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John Eager Howard

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Title: John Eager Howard  
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Subject: Howard County, Maryland, United States Senate elections, 1796 and 1797, Fort Howard (Maryland), Battle Monument, United States presidential election in Pennsylvania, 1816
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John Eager Howard

John Eager Howard
John Eager Howard by Charles Willson Peale, 1834
Collection of the Maryland Commission on Artistic Property[1]
United States Senator
from Maryland
In office
November 30, 1796 – March 3, 1803
Preceded by Richard Potts
Succeeded by Samuel Smith
5th Governor of Maryland
In office
November 24, 1788 – November 14, 1791
Preceded by William Smallwood
Succeeded by George Plater
Personal details
Born June 4, 1752
'Belvedere', Baltimore County, Maryland
Died October 12, 1827(1827-10-12) (aged 75)
'Belvedere', Baltimore County, Maryland
Resting place Old Saint Paul's Cemetery, Baltimore, Maryland
Political party Federalist
Spouse(s) Peggy Chew
Children Benjamin Chew Howard
Residence 'Belvedere', Baltimore County, Maryland
Profession Politician
Religion Anglican, Episcopalian

John Eager Howard (June 4, 1752 – October 12, 1827) was an American soldier and politician from Maryland. He was elected as governor of the state in 1788, and served three one-year terms. He also was elected to the Continental Congress, the Congress of the United States and the U.S. Senate.[2] He was born in and died in Baltimore County.[2][3] Howard County, Maryland, is named for him.[3]

Early life and education

He was the son of Cornelius Howard and Ruth (Eager) Howard, of the Maryland planter elite and was born at their plantation "Belvedere," which he inherited after their deaths. Howard grew up in an Anglican slaveholding family. Anglicanism was the established church of the Chesapeake Bay colonies.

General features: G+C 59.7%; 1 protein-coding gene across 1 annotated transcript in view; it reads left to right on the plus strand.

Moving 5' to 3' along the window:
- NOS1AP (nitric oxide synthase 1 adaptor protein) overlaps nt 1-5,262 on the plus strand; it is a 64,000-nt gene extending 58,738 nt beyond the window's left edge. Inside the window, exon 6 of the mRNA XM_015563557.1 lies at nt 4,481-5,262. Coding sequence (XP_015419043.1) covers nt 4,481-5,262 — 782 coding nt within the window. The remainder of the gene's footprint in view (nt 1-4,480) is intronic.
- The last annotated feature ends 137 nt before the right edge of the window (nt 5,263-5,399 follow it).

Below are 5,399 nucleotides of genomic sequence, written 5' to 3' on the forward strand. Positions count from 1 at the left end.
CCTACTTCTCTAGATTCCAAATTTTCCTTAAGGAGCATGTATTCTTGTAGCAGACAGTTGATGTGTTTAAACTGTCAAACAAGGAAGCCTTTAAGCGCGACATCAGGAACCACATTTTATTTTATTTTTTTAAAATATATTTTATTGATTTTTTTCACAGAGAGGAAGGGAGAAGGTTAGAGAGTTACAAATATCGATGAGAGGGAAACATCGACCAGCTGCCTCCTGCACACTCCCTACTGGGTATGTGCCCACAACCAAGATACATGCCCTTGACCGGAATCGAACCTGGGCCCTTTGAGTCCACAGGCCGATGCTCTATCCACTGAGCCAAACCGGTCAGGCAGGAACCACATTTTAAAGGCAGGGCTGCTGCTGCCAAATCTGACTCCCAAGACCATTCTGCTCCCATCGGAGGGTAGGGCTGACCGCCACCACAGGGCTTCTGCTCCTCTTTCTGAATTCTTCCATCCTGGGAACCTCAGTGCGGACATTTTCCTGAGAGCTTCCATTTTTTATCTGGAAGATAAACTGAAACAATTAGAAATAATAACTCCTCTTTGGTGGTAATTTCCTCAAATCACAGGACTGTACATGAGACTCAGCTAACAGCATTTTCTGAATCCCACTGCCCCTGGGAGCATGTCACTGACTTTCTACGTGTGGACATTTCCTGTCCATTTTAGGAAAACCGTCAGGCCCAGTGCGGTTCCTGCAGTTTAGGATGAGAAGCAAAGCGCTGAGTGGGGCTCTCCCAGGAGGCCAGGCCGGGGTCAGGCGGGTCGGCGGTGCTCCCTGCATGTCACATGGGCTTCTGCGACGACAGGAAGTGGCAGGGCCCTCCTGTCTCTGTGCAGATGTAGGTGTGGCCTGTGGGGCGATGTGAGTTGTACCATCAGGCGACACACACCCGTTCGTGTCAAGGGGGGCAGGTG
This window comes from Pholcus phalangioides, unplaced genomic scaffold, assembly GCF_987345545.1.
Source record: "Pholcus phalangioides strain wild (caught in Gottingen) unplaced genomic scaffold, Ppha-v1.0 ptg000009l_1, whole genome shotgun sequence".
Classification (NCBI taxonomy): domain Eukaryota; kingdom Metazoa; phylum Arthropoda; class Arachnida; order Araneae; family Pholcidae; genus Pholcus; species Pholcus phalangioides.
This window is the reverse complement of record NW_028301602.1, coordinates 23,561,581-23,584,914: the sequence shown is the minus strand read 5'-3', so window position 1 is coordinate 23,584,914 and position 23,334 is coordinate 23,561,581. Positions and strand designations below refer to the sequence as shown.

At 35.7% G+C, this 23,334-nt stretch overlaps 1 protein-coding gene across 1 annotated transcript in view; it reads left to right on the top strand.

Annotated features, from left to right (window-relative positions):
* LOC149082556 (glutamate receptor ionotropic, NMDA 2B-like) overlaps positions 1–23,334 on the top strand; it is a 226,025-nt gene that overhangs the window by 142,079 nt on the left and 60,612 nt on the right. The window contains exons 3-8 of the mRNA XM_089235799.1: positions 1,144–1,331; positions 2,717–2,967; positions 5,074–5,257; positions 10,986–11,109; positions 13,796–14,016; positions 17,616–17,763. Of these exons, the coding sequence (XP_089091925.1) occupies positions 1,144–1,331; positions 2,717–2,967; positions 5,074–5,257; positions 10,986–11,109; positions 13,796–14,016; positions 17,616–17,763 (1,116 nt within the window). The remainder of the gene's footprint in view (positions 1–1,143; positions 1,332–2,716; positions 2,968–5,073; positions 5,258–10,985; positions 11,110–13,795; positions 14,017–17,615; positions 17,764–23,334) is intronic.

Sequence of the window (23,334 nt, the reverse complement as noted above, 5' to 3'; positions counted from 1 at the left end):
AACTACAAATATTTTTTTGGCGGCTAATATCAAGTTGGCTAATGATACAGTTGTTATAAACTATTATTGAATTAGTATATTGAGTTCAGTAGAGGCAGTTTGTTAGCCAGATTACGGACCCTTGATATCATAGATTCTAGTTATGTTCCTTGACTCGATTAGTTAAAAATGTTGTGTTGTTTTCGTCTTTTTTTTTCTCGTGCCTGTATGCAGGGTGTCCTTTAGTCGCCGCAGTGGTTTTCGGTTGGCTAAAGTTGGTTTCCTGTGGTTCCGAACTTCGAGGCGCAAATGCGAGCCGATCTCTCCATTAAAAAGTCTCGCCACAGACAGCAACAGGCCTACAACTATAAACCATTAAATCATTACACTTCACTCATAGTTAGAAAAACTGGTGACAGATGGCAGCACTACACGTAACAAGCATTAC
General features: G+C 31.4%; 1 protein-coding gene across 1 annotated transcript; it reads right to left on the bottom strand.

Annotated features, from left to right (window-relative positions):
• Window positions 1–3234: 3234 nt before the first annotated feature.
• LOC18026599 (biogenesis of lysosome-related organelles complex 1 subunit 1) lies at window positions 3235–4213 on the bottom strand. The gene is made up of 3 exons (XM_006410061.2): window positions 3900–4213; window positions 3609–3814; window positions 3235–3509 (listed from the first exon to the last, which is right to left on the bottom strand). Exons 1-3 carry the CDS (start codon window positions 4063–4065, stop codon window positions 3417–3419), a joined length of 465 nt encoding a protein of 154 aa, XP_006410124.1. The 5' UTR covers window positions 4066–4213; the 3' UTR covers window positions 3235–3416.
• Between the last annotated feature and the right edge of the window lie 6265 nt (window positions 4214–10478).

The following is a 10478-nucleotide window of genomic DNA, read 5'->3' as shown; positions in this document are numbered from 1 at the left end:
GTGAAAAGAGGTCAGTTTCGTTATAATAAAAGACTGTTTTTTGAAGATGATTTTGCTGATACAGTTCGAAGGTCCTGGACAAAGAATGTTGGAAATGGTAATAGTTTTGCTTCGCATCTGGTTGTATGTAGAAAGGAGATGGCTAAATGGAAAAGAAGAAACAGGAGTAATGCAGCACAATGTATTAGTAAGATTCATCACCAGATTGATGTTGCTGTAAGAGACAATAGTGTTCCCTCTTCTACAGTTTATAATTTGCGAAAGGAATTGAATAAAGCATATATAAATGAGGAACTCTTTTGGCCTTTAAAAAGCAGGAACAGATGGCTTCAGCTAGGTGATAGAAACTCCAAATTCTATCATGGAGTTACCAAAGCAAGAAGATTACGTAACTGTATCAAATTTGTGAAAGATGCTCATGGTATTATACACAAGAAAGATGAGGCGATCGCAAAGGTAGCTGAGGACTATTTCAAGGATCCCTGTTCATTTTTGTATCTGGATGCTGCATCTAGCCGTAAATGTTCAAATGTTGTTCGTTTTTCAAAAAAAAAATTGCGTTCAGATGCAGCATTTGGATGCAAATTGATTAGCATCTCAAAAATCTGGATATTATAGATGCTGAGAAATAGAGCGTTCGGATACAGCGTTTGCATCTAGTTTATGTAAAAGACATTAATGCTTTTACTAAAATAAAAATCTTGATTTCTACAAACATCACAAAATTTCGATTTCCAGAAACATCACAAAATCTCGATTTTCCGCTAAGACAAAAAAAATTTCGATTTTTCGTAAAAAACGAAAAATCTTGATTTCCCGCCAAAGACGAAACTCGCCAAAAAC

Howard joined the Baltimore lodge of Freemasonry and eventually became a Brother.[3]

Military career

Commissioned a captain at the beginning of the American Revolutionary War, Howard rose in 1777 to the rank of colonel in the Continental Army,[2] fighting in the Battle of White Plains and in the Battle of Monmouth. He was awarded a silver medal by Congress for his leadership at the 1781 Battle of Cowpens,[2] during which he commanded the 2nd Maryland Regiment, Continental Army.[4] In September 1781, he was wounded in a bayonet charge at the Battle of Eutaw Springs.[5]

John Eager Howard in Uniform, painted in 1782 by Charles Willson Peale

Political life

Following his army service, Howard held several electoral political positions: elected to the Federalist Party and was elected to the 4th Congress from November 30, 1796, through 1797 as a United States Senator for the remainder of the term of Richard Potts, who had resigned. He was elected for a Senate term of his own in 1797, which included the 5th Congress, the 6th Congress of 1799-1801 during which he was President pro tempore, and the 7th Congress, serving until March 3, 1803.[2]